These stories Jesus told always make an appearance at this time of year in the Christian church calendar, in the weeks leading up to Advent because it’s in this season that we start to look forward Jesus’ coming to earth – Jesus the Christ, Jesus the Messiah – his coming to be with at Christmas but also his future Parousia, or presence with us.  And every one of these stories ends in the same way: like man who goes away on a journey, like the master who puts his slaves in charge of all of his property, like waiting for the bridegroom to appear at a wedding party, Jesus will come to us again to usher in an end to the old and a new beginning – get ready!  For there will be an accounting of how you’ve lived in the meantime.

What comes to mind when you hear that word, “responsibility”?  Do you think, “burden,” “overwhelming,” “tedious”?  What about “wonder,” “humility,” “opportunity”?  This past summer we were heading out on bikes to the local public pool, myself, two of my own kids, and five other kids from the neighbourhood.  I made the biggest kid in the group lead the way and I road my bike at the end of the line, craning my neck to make sure everyone was safe.  “Stop at the stop sign,” I shouted; “careful of the car doors!”  At the pool I started a new head count the minute I finished the last – four in the deep end, two in the shallow end, one kid trying to swim the lap the earn the wrist band he’d need to jump off the diving board.  All of this life entrusted to me; me responsible for it all.  

The busy father with the toddler hands you his newborn baby.  “Can you hold her for a minute?” he says.  And you can barely remember what it is like to hold a baby, you marvel at how little she weighs and the weight of it all, an entire future in your arms.  I remember one of my first real jobs, a group of United Churches in Southern Alberta had hired me to run their summer Vacation Bible School.  I would spend a week in each community and I got the curriculum, and design the flow of the day, and plan all the games, and lead the volunteers – for one of the first times in my life it was all up to me, entrusted to me; I was responsible for it all.  It must have been overwhelming at times, but what I remember is how empowered I felt.  “You can go away for the weekend, do it!” your older kids tell you.  “We can handle everything,” they say, “the dishes, the house, our little brother.  We’re up to it you know, the responsibility, you’ll find it all better than when you left.”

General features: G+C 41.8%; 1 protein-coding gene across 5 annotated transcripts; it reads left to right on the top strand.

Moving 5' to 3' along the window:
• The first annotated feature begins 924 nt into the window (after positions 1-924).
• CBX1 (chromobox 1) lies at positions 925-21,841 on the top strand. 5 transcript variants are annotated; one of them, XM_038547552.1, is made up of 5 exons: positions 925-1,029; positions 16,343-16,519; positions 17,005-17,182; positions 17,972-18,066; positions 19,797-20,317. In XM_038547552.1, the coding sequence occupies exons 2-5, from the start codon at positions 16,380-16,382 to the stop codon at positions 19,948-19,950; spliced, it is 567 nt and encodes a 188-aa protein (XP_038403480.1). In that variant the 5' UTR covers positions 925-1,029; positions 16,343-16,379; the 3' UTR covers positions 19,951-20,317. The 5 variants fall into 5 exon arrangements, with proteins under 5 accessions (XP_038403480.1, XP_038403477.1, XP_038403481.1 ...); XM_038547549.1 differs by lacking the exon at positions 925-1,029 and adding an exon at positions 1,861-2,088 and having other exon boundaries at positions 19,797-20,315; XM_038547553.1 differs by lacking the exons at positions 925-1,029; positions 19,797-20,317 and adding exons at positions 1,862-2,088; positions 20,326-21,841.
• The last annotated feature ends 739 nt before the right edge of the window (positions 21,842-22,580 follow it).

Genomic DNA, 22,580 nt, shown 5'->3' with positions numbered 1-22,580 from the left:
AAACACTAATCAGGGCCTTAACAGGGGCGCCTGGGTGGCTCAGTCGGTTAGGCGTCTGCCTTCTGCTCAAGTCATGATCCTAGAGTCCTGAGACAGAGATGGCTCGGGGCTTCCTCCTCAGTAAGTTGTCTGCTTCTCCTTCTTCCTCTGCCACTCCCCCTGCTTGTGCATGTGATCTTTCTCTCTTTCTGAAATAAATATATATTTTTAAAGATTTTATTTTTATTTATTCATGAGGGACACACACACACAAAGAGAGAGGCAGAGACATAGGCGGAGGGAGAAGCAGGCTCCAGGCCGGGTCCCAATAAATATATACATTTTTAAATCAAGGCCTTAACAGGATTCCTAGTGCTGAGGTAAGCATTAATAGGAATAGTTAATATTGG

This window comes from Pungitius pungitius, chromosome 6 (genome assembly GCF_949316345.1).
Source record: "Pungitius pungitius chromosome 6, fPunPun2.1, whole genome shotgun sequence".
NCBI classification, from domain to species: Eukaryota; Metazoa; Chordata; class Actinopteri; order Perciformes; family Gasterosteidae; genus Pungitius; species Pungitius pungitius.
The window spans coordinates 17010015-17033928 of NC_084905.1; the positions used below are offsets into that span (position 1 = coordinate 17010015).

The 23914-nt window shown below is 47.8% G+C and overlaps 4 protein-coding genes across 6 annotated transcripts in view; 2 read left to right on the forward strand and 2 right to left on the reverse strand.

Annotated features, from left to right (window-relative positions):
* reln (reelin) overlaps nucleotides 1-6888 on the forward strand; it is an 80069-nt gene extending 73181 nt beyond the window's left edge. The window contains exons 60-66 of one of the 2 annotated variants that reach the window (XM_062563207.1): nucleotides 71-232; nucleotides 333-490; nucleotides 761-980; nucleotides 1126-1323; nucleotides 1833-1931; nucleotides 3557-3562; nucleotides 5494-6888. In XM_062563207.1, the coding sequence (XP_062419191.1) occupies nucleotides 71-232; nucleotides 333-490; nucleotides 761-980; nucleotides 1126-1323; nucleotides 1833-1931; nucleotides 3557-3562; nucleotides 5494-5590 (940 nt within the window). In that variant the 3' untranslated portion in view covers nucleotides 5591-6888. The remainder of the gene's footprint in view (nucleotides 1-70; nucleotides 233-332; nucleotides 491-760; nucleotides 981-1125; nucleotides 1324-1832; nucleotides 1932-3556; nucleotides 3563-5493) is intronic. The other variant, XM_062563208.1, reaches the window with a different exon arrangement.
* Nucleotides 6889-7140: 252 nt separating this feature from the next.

Are you seeing that there could be another approach to the parable of talents?  A man went on a journey, summoned his servants and entrusted his property to them – he put all that he owned into their care and protection.  “Can you take care of this for me?” the man said, “until I am back; will you watch this for me, care for all of this as you think I would if I were still here?”  He gave five talents to the first servant, two to the second, and one to the third.  Now, a talent is an extraordinary amount of money – equivalent to an entire lifetime of wages.  That’s what the third servant was entrusted with – a lifetime of wages.  The kingdom of heaven is like a man who goes away and entrusts his entire fortune to his servants, his employees.  He could have entrusted it to his siblings or to his business partners, but he chose to entrust his fortune to his employees, his servants, each according to their ability.  Hold on to this for me, see what you can make of this for me.  One must have an enormous amount of faith in a person to entrust them with so much.  

The parable of the talents is an allegory.  Jesus is like the man who is off on a journey.  We are his servants, his disciples, entrusted with all that he is concerned with while we wait for him to come again, stewards of everything in the kingdom of heaven – abundant life and justice, compassion and mercy.  Can you take care of all of this for me, Jesus asks.  Will you hold on to this for me?